Wednesday, April 30, 2008


In Which We Count to 7...

Dear God, I can't leave such a depressing post up for that long, can I? All I can say is, thank God the Brownie had the foresight to be born today, so I'd have something fun to talk about.

I wish I had pictures to show you, but birthdays at the Magazine Mansion start so early that the only way we get images of the opening ceremonies is if there's a grandparent in the house or the dog spontaneously develops opposable thumbs. Although that's really not fair to Blaze. I mean, I have opposable thumbs, but at 5:46 in the morning I just do not have the wherewithal to handle anything more technologically advanced than the flush handle on the toilet, so who am I to talk?

And 5:46 is when the Brownie woke up. In her youth, she was such a slug-a-bed, but six years of living with her brother, Captain Early Bird, Master of the Dawn Patrol, has reset her internal clock.

"La la! I'm seven! I'm seven! This is my 7-year-old soooonnnng!" she sang down the hallway, as she came to wake me up. And in the second and a half it took her to reach me, I summoned whatever will and memory I had at that hour and reminded myself what birthdays were like when I was a kid.

If I have a parenting secret, sports fans, this is it: my ability to dig deep and try to bring back some scrap of what things felt like when I was their age. It isn't easy, certainly not as easy as it used to be. I have a better time of it with Thomas, probably because he's a boy, but also because he's just a lot like I was, growing up. The Brownie, though, is something else. I did not have her quiet confidence, her calculating mind. I thought I did, but I was just kidding myself.


I dug down. What did I remember about 7? When you're a kid, each year is distinctive, starting from the time you're even bothering to think about such things, which is usually around 4 or 5. Four is a big transitional year because you're on the cusp of graduating from toddlerhood, which means you're usually in school, and you're just about out of the accident-in-your-pants years, but you're still a bit of a baby. Five is really big because, well, it's 5. Five years, man! No way anyone can call you a baby now. Why? Because you're 5! Six is big because it's one year older than 5, and you can't believe it because you still remember what a big deal turning 5 was. For me (and for my kids, too) six was a year in which we started to use our powers, and not necessarily for good. Also, a big year for freedoms because you're out of kindergarten and riding the bus and being allowed to play with friends down the block.

What about seven?

And then I had it: Seven was the year in which I really got money. I mean, I understood that having your own was a very cool thing. No doubt this coincided with learning some rudimentary things about money in school. But it was also a year in which I was old enough to start having a discerning palate about certain things that I wanted--no more copying my Big Brother--and I realized that if your parents didn't get the hint and give it to you, you had to get it yourself. And man, there was just one way to do that.

I still remember looking at the ten-dollar bill my grandfather, Papa Jim, sent me. He always sent me money in a card, but until seven, I never really bothered with birthday cards before, I never really got that they sometimes contained some big presents in and of themselves. Typically, my parents just took the money and put it in my meager savings account, or held it in trust until we went to Zayre's in Manchester and they reminded me I had birthday money and could pick out one thing. I remember looking at that ten-dollar bill and wondering: How much were the items I'd let Mom buy for me in the past? And if they were less than 10 dollars, what exactly did Mom do with the change?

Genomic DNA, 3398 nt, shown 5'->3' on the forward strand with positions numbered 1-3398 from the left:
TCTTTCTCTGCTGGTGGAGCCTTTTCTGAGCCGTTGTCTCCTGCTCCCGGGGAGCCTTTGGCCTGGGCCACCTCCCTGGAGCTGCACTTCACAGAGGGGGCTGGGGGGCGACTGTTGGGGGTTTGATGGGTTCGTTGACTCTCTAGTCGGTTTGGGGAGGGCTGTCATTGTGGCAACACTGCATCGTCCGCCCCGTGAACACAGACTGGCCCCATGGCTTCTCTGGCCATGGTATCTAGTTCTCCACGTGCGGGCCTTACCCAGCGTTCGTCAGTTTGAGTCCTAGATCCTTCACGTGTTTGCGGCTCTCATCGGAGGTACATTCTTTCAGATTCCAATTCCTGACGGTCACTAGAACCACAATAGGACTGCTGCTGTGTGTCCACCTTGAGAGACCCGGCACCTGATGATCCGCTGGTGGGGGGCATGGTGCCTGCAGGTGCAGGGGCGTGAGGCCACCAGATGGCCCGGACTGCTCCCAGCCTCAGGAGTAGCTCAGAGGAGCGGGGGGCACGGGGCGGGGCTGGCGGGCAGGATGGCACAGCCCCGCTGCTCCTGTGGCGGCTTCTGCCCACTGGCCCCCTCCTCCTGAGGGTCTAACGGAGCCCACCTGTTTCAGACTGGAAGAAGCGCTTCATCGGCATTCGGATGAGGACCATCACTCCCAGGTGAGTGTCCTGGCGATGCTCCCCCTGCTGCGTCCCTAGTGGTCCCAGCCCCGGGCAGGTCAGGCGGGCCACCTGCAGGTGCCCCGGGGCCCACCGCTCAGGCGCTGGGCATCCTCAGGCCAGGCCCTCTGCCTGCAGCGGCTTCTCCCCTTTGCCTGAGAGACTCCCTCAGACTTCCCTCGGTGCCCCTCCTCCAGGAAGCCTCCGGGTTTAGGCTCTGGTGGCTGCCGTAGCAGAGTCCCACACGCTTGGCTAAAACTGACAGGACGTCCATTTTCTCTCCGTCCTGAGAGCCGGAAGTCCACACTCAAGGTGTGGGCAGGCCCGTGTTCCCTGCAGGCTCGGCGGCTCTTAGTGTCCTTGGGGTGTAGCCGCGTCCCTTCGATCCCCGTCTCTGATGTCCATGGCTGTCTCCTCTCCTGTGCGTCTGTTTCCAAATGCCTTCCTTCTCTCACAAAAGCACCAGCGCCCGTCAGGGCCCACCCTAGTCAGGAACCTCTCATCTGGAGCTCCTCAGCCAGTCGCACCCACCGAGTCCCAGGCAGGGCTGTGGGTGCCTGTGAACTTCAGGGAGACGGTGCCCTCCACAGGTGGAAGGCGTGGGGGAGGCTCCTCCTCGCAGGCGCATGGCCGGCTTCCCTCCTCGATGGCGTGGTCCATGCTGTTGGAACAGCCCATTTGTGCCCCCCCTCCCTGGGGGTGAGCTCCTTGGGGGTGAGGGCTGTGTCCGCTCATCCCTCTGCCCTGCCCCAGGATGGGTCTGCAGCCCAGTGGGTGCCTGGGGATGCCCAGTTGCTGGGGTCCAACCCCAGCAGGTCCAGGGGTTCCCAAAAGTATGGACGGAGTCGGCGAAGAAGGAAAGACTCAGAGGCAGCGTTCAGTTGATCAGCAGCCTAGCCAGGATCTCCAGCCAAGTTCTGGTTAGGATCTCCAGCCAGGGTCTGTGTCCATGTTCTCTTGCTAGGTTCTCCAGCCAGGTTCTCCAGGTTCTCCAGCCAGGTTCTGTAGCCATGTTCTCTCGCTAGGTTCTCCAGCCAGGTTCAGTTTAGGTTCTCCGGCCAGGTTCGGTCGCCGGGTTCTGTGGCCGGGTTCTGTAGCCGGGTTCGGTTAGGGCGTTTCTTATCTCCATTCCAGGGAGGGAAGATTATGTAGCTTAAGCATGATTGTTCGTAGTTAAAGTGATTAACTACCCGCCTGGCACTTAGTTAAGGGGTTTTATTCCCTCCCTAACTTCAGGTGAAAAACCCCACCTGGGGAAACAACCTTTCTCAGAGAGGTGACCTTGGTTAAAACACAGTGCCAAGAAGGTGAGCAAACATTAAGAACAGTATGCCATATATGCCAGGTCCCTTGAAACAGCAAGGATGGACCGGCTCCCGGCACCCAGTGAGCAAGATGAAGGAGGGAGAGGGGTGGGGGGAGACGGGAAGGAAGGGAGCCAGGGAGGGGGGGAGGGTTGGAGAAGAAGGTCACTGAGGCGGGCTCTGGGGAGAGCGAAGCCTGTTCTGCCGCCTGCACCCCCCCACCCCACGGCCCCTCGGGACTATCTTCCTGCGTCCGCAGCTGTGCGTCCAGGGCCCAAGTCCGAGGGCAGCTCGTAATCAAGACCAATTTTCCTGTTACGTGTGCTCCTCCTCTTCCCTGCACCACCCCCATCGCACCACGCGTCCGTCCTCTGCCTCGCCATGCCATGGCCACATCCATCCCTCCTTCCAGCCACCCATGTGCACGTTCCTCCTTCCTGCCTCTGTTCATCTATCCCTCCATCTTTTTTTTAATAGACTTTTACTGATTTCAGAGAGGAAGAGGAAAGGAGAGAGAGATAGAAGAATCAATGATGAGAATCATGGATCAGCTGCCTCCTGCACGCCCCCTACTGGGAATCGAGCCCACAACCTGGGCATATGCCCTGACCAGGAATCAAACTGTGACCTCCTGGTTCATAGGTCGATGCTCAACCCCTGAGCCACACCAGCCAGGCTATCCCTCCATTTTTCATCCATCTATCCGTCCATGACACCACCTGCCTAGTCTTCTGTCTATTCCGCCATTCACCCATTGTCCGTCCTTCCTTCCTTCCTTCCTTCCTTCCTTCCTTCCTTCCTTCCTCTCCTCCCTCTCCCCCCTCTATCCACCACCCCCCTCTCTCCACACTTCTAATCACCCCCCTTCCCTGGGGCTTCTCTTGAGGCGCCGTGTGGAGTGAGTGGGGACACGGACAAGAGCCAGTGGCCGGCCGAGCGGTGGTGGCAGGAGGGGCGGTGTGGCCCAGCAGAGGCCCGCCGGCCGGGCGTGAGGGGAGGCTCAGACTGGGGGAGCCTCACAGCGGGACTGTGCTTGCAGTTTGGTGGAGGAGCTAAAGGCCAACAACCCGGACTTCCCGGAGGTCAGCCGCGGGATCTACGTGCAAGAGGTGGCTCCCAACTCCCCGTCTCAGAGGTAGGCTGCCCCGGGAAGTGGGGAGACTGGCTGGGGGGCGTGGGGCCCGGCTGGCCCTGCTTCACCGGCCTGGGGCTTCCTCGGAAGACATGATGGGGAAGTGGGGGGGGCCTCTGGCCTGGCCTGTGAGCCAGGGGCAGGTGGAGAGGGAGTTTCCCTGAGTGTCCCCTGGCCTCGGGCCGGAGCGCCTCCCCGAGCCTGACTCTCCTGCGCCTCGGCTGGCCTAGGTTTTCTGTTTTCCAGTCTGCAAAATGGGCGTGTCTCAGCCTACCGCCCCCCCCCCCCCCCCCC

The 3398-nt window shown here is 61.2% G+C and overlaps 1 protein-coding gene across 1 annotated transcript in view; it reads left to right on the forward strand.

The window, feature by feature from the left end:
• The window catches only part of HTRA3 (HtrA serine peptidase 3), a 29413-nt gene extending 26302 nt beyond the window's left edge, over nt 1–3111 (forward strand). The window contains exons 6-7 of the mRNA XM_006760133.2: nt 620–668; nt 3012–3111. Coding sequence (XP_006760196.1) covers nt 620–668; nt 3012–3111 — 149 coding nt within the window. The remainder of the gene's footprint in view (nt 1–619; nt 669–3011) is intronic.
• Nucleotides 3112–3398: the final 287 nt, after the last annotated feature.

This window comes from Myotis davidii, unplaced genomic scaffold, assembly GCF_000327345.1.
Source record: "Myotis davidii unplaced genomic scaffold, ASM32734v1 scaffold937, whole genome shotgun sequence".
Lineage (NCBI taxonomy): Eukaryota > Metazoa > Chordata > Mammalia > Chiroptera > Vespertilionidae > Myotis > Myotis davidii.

Seven, apparently, is also the year in which you first start to nudge your parents off their pedestal.

Anyway, I remember looking at that money--it really was a small fortune in 1975--and asking Mom if I could hold onto the money this time and spend it myself. She faltered for a moment, but hey, it was my birthday. How could she refuse? And so she said yes, and that afternoon we headed into Manchester to the 606 Toy Store. Back then there was no Kay-Bee or Toys R Us in New Hampshire. Toy stores were weirdly scarce in my neck of the woods--or so my parents had always led me to believe--which made the 606 a veritable mecca.

My impression of the place was as a fairly dark store with lots of stairs leading up and down. Once you opened the door, you had to go up a small flight just to get to the main sales floor. And to get to the hobby area--where my Big Brother always went to stock up on car models and tubes and tubes of hallucinogenic glue--you had to go down some steps.

I stayed on the main floor, where most of the toys were. I was a man on a mission. I was big into action figures in those days (my Mom once made the mistake of calling them "dolls" and I flipped out on her. But hey, I was only four). I had two kinds: the 12-inch GI Joes with their nigh-mythical Kung-Fu Grip and fuzzy patches of hair and beards that were weirdly satisfying to rub with your thumb; and the 8-inch figures made by the Mego company that included a stunted GI Joe knock-off known as Action Jackson. I had several of him and a multitude of his accessory outfits--the Jungle Adventure Safari Outfit, the Scuba Adventure Kit, the Nuclear Disaster Response Kit, and so on. But Mego also did a nice line of super-hero action figures. I had a Spider-Man and an Aquaman, but the prize of my collection was my Batman. He really looked just like Adam West on the reruns on TV (which was actually a selling point back then). He was also Mego's cash cow and there were a number of other figures and accessories that were part of his line.

I went in thinking I might get a Robin figure. I had fashioned for myself a makeshift Robin using one of my Action Jackson figures, an orange scuba suit cut way down to make a vest, one of my mom's yellow scarves, also cut down for a cape, and a pair of combat boots painted green for shoes. I drew on a mask with a black magic marker. But my Action Jackson/Robin composite was a letdown--and a rather disturbing one--in a couple of significant ways. For one thing, he had no pants--I couldn't make a pair of green shorts to save my life. For another, all my Action Jacksons were bearded--it was a 70s thing--and that totally ruined the effect. If you want to know the truth, it made him look like a degenerate pervert. So I thought an upgrade was in order.

The 606 Toy Store did have a Robin figure, reasonably priced at $3.49. I grabbed him, thinking I might then find a villain, like the Joker or the Riddler--I could buy two figures and still have money left over! But as I was looking, I noticed larger boxes on the shelf below me, and my heart stopped.